The example I use with my church all the time is basektball. I am not the greatest player, by far. I just enjoy and have been playing on playgrounds and gyms since around 5th grade (in my 30s now). Basketball has it’s own language; it’s own traditions; its own culture- which in my experience transcends ethnic groups, races, and languages.

One of the things my church does in its currently is have an open gym time at our church where few from the church play (including me), but many different people from the community come and play, usually between 17-25 years old.

Because I speak the “language of basketball” with all of its trash talk, cursing, acting tough, etc- it is much easier for me to speak into that group of people in that context than just standing on a corner trying to tell them to love Jesus. It does not mean that I do those things (though I am no stranger to a little friendly trash talk), it makes everyone feel comfortable that on the court we all speak the same language despite me being older. It has led to some cool conversations off the court.

One of the other ways that I find regularly reading things that are even anti-Christian is that I like to see how others perceive me. I regularly listen to an Atheist podcast whose soul mission is to talk faith and politics- which usually means a lot of Christian bashing. The people in your pews may not see your church this way, but it is possible that through belief or through hurt, people in your community may see your church negatively.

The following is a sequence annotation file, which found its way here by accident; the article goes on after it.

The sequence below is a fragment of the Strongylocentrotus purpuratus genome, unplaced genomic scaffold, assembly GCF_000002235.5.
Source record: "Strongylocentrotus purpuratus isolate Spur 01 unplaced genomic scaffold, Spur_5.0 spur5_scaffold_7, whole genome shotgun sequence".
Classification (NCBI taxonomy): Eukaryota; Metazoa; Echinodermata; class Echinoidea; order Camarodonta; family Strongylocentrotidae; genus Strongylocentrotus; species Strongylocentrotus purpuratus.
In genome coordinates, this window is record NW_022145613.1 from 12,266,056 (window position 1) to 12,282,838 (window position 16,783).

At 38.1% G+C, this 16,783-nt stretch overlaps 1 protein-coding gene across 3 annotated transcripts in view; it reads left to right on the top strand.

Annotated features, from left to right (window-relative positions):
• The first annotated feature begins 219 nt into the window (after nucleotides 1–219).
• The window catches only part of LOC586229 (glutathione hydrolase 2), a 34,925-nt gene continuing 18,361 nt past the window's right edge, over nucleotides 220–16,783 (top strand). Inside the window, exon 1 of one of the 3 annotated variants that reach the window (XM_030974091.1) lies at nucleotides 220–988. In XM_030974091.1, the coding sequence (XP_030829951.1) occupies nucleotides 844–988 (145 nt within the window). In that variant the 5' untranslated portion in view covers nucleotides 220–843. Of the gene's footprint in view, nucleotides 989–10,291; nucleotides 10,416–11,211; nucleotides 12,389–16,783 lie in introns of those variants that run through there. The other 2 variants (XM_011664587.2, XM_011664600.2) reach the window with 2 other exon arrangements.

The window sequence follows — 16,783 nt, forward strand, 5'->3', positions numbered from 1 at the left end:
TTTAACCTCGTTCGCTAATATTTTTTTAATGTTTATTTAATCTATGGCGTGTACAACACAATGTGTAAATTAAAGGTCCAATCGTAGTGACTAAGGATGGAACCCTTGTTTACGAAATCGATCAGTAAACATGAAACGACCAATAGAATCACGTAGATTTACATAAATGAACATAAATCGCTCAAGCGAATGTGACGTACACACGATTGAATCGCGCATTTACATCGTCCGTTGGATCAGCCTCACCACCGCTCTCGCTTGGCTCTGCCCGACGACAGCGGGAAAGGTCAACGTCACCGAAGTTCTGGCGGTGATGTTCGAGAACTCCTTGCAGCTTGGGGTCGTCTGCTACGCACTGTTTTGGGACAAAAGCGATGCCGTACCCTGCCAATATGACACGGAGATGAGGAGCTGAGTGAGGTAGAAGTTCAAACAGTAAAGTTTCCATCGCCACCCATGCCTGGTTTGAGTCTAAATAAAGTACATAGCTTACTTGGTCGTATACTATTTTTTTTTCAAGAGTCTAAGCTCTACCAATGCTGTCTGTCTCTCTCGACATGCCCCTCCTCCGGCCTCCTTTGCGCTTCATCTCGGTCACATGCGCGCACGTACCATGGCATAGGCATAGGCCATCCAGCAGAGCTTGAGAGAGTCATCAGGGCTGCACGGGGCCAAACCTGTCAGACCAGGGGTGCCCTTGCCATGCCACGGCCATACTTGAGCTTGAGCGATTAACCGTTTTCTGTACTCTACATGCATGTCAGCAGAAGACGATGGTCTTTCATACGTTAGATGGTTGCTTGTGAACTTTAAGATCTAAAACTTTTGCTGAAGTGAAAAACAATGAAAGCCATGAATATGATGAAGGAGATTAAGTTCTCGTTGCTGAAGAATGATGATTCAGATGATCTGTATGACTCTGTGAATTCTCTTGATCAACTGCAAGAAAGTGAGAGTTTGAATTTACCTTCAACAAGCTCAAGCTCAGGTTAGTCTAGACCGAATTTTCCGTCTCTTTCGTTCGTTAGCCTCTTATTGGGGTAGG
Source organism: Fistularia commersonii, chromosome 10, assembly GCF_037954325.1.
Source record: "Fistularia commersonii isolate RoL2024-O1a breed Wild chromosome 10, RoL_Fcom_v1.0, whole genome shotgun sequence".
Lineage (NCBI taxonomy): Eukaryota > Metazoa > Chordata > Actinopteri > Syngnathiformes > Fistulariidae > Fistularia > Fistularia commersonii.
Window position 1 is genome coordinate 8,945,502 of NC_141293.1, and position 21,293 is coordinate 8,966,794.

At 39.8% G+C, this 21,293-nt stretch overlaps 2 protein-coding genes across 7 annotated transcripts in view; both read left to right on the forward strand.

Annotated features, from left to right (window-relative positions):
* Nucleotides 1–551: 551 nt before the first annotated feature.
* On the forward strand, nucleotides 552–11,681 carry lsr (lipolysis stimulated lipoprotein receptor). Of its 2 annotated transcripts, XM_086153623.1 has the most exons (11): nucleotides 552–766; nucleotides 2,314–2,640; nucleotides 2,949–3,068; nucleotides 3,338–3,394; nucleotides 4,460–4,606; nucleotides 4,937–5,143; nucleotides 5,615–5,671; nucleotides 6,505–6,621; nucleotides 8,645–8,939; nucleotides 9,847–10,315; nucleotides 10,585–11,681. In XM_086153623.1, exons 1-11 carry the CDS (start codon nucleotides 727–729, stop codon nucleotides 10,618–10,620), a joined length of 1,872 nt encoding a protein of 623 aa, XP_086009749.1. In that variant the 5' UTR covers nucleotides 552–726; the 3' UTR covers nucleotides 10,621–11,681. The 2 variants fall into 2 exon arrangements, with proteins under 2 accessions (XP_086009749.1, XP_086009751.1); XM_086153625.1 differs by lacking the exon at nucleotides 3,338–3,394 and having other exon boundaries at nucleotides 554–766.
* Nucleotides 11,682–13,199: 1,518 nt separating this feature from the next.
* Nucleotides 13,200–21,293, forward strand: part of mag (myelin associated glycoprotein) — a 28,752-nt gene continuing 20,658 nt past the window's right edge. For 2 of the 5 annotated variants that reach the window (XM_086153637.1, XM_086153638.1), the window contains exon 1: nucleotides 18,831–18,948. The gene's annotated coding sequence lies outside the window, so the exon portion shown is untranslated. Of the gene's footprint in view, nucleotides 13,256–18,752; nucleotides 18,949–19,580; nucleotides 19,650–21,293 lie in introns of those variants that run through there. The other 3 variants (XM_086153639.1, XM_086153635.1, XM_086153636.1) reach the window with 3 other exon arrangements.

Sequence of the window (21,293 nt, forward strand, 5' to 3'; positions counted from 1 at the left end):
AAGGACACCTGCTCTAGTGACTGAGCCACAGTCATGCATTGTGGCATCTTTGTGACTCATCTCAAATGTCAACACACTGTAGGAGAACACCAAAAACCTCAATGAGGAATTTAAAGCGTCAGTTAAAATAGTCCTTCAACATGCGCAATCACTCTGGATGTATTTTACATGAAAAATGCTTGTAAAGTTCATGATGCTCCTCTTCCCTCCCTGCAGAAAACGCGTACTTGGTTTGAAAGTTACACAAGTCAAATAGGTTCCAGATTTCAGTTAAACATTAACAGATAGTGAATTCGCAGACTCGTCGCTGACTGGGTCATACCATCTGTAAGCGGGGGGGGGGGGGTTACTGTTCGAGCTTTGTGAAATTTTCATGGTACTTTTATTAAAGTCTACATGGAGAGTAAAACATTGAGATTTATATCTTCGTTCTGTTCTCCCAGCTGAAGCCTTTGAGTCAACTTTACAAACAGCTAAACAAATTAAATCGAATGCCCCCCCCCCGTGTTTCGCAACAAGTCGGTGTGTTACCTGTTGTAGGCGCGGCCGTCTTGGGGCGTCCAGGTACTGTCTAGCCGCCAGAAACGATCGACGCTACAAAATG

Wouldn’t it be nice to know some of our faults, acknowledge them, and attempt to grow from them? How can we learn where those faults are?


4. Learn Something With Your Hands

A lot of pastors spend time reading, praying, teaching, speaking, and visiting people. It doesn’t leave a lot of physical activity in your life. Give your mind a breather and try something physical.

I’ve served in fairly rural settings. Education, degrees, and reading books (my natural inclinations) aren’t always as highly valued in these regions as others. Hunting, fishing, and working with your hands is highly valued! By learning how to do something with your hands, you can open yourself up to new conversations with people in town who share the skill, members of your own congregation who value fixing cars, and in one case it even led to a husband being more involved in the church!

I was able to have really cool conversations with farmers, welders, mechanics, carpenters, and other skilled laborers at my last church in Iowa. I also found a passion for composting. How? I admitted to someone with those skills that I didn’t know how to do it and I wanted to learn.

“Would you come to my house and teach me?” Pastors, if you are having trouble reaching that one guy for your book study, wouldn’t you love to spend 2-3 hours talking with him? You can really reach that one guy in your church that is good with cars but refuses your Bible study by spending 3 hours under your car and talking (i.e. discipleship). You will also value him and his contributions at the same time. Isn’t that what it’s all about?

I’m not saying you need to be a gearhead, be able to build a house, etc. I wish I knew how to fix cars because I would love to be able to share that gift with other people in the community who can’t afford a good mechanic for basic repairs. I wish I knew how to hang drywall who I could help a parishioner finish that remodel before the baby gets here. I wish I could hunt so I can give free quality meat to families that are struggling to buy groceries.